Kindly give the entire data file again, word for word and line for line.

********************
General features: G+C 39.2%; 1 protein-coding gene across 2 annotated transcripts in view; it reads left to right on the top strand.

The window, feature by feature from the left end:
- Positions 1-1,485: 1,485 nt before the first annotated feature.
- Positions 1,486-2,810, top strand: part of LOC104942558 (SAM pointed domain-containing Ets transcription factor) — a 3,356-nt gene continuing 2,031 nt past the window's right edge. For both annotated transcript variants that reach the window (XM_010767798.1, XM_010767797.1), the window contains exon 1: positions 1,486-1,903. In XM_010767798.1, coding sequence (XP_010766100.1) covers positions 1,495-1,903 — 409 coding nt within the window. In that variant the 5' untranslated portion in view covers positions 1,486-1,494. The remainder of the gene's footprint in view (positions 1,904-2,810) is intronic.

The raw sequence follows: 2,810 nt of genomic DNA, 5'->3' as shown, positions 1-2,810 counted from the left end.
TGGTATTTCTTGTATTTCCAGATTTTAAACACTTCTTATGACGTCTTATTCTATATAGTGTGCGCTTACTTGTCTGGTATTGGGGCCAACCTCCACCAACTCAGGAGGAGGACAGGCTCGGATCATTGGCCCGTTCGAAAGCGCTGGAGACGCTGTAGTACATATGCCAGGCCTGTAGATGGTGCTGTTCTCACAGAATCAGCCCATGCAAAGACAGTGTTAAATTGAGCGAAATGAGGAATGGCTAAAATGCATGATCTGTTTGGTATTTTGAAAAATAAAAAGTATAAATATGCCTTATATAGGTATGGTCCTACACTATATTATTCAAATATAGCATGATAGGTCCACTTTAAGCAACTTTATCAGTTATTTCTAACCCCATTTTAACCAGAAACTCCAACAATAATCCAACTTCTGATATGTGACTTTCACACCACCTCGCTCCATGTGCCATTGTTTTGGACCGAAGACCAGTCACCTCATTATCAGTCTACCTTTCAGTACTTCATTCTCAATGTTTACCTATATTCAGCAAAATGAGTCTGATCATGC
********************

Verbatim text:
General features: G+C 39.2%; 1 protein-coding gene across 2 annotated transcripts in view; it reads left to right on the top strand.

The window, feature by feature from the left end:
- Positions 1-1,485: 1,485 nt before the first annotated feature.
- Positions 1,486-2,810, top strand: part of LOC104942558 (SAM pointed domain-containing Ets transcription factor) — a 3,356-nt gene continuing 2,031 nt past the window's right edge. For both annotated transcript variants that reach the window (XM_010767798.1, XM_010767797.1), the window contains exon 1: positions 1,486-1,903. In XM_010767798.1, coding sequence (XP_010766100.1) covers positions 1,495-1,903 — 409 coding nt within the window. In that variant the 5' untranslated portion in view covers positions 1,486-1,494. The remainder of the gene's footprint in view (positions 1,904-2,810) is intronic.

The raw sequence follows: 2,810 nt of genomic DNA, 5'->3' as shown, positions 1-2,810 counted from the left end.
TGGTATTTCTTGTATTTCCAGATTTTAAACACTTCTTATGACGTCTTATTCTATATAGTGTGCGCTTACTTGTCTGGTATTGGGGCCAACCTCCACCAACTCAGGAGGAGGACAGGCTCGGATCATTGGCCCGTTCGAAAGCGCTGGAGACGCTGTAGTACATATGCCAGGCCTGTAGATGGTGCTGTTCTCACAGAATCAGCCCATGCAAAGACAGTGTTAAATTGAGCGAAATGAGGAATGGCTAAAATGCATGATCTGTTTGGTATTTTGAAAAATAAAAAGTATAAATATGCCTTATATAGGTATGGTCCTACACTATATTATTCAAATATAGCATGATAGGTCCACTTTAAGCAACTTTATCAGTTATTTCTAACCCCATTTTAACCAGAAACTCCAACAATAATCCAACTTCTGATATGTGACTTTCACACCACCTCGCTCCATGTGCCATTGTTTTGGACCGAAGACCAGTCACCTCATTATCAGTCTACCTTTCAGTACTTCATTCTCAATGTTTACCTATATTCAGCAAAATGAGTCTGATCATGC